Films released online gain popularity, open up opportunities
When filmmaker Nina Paley released her animation film, Sita Sings the Blues, on the Internet, she did not know whether she would recover the Rs 96 lakh that went into making it, reports Aalap Deboor.mumbai Updated: Oct 05, 2009 01:20 IST
When filmmaker Nina Paley released her animation film, Sita Sings the Blues, on the Internet, she did not know whether she would recover the Rs 96 lakh that went into making it.
“When the film is free to download from the Internet, more people get to watch it and if they like it, they can send me a donation,” said the New York-based self-taught animator. Paley went on to add that she was yet to recover the money from the film — a contemporary version of the Ramayana.
Finnish filmmaker Samuli Torssonen released his first movie of the Star Wreck series in 1992, when he was 15. The latest edition of the Star Trek parody series, Star Wreck: In the Pirkinning, was released online in 2005 to a huge fan base. The film, which was downloaded five million times, set Torssonen and his team of five back by US $15,000 (around Rs 7.15 lakh). However, money has started flowing in from fans who pay because they like the series.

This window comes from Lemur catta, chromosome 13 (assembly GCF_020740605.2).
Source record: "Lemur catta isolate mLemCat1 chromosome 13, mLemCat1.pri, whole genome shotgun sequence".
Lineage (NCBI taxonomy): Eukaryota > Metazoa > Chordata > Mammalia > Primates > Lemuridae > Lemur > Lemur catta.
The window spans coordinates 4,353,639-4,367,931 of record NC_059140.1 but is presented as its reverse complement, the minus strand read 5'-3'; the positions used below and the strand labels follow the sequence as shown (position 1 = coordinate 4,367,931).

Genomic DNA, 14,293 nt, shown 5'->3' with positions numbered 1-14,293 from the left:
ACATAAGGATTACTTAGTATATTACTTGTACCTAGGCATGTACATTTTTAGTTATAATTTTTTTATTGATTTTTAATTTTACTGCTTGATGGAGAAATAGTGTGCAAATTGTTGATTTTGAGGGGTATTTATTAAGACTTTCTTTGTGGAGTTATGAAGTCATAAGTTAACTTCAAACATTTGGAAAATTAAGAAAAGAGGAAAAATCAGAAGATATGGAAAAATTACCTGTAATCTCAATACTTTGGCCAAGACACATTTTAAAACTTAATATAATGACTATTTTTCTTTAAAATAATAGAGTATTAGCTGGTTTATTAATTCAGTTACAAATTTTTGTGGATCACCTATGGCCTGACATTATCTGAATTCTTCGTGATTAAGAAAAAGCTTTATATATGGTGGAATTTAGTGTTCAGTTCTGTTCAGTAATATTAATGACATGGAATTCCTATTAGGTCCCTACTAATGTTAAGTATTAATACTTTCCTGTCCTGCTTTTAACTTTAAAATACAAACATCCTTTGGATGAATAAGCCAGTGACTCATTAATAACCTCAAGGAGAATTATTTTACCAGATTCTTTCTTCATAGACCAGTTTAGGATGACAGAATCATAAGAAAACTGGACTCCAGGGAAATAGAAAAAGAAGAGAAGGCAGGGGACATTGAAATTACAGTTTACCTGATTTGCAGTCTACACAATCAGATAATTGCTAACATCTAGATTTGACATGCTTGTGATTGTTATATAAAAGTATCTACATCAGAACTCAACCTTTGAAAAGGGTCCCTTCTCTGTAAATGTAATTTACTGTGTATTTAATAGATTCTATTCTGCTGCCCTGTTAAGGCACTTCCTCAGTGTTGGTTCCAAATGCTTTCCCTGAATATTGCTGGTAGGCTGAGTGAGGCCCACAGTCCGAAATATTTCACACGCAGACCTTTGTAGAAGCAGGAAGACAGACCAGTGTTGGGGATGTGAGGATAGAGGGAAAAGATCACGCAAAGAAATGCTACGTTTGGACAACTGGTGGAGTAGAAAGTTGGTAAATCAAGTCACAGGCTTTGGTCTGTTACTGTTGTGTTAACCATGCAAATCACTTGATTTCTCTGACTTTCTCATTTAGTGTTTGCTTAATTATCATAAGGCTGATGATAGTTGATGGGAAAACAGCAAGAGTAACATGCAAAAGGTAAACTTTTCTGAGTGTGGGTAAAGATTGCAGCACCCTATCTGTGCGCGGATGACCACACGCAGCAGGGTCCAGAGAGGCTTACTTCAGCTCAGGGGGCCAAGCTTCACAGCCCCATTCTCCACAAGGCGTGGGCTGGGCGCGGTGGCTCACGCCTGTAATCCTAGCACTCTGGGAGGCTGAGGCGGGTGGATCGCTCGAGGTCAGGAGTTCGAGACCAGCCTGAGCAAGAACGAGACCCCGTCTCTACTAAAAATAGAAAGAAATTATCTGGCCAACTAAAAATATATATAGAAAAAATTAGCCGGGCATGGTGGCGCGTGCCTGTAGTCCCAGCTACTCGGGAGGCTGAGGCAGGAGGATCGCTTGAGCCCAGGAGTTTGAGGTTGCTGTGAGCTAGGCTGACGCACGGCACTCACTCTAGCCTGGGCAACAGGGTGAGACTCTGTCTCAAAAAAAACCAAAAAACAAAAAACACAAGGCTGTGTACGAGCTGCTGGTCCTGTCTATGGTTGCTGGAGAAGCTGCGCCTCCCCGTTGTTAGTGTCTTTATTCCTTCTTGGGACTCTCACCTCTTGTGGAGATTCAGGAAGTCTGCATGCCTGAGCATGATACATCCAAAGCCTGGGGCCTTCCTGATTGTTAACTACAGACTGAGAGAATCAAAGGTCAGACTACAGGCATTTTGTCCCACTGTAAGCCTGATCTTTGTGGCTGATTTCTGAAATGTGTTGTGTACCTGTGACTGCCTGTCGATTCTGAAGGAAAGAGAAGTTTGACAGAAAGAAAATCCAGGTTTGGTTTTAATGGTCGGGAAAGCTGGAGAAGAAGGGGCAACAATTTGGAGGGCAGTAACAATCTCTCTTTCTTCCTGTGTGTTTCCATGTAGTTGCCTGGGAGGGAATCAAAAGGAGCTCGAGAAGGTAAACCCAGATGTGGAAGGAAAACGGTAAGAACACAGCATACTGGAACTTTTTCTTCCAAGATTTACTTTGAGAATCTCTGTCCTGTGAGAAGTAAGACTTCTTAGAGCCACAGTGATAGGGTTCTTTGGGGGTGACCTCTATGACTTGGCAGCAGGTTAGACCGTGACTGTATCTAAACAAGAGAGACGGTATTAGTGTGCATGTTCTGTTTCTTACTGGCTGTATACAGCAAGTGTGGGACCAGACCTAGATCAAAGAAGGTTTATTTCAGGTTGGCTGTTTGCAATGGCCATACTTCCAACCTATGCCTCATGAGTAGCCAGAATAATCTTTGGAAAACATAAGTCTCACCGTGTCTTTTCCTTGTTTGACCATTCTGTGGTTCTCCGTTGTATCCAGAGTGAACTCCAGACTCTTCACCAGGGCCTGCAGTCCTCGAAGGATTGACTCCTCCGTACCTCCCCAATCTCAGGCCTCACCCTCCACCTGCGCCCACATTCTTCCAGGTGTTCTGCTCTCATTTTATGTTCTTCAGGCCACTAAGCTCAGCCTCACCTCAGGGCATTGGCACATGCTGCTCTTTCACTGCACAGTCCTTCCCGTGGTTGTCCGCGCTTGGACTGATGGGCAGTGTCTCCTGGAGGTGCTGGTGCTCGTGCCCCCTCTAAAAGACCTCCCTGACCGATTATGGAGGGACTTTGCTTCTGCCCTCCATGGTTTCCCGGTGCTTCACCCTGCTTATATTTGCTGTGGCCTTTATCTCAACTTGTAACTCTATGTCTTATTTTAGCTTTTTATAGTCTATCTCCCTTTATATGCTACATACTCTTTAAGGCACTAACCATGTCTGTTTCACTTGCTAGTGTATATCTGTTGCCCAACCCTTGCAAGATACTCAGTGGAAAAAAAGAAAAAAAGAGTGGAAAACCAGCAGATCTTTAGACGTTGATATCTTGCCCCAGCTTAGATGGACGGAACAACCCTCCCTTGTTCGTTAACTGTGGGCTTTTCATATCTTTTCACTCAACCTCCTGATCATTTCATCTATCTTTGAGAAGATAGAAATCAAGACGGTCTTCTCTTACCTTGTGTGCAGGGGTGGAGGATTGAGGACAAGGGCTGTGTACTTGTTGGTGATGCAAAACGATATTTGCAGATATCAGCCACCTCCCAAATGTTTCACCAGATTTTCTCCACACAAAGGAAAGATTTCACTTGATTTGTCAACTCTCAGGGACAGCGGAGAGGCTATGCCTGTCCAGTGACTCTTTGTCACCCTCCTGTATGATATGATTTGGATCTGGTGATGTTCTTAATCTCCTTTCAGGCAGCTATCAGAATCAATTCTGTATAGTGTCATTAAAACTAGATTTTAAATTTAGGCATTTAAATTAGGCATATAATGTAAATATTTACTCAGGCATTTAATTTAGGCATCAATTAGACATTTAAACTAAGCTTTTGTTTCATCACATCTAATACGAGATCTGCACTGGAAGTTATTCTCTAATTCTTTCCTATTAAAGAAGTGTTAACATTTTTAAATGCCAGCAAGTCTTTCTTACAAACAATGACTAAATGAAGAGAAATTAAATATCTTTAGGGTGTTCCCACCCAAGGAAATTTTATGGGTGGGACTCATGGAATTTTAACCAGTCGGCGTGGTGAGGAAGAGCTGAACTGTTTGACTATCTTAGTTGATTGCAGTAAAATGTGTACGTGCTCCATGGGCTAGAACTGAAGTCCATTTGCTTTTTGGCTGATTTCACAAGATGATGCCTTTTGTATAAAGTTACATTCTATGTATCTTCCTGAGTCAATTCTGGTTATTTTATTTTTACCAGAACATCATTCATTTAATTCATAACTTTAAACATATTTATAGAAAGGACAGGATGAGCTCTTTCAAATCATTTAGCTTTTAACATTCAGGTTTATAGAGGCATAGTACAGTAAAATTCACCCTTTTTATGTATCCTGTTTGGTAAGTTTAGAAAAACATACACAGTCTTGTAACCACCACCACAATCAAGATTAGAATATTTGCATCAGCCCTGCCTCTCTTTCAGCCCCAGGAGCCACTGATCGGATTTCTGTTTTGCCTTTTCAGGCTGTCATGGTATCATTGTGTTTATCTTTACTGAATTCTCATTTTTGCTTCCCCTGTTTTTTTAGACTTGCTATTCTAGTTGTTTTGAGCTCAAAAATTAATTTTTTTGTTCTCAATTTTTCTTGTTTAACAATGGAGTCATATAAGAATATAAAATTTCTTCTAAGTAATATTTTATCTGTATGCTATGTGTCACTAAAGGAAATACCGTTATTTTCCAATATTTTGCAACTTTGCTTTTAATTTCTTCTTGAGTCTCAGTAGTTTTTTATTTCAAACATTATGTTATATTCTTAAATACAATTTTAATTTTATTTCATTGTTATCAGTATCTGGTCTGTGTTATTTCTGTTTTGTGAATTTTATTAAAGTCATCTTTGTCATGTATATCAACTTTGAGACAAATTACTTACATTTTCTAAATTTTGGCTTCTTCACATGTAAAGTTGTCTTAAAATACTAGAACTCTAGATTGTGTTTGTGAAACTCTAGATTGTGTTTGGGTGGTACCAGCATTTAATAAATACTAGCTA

Now, the UK-based Revolver Entertainment plans to release the film on DVD in Europe and the US.
“With the Internet, it’s possible to not pay for each film you watch. Instead, pay a monthly fee to a Web portal and watch all the movies that filmmakers sell to the site’s database,” said Torssonen.
In 2006, Blender Foundation released a short animated film, Elephants Dream on the Web.
The movie, made on a budget of €2.5 lakh (Rs 1.73 crore), was partly financed by users of the company’s Blender software, a free, open-source three-dimensional content creation site.
“For independent and small cinema, Internet opens up opportunities that go far beyond what could be achieved via traditional distribution. How this will develop is still unknown, but our experiments show that newer methods are evolving,” said Dutch filmmaker Ton Roosendaal, chief executive officer of the Blender Foundation.
Solomon Rothman, a US-based actor-director-writer says the Internet has made films less expensive and more profitable.
“The Internet has enabled filmmakers from world over to build teams of creative individuals and give life to new stories. You can release your film online, monetise in a number of ways and if people like it, the word will spread like a virus on social media sites,” he said.
(with inputs from Serena Menon)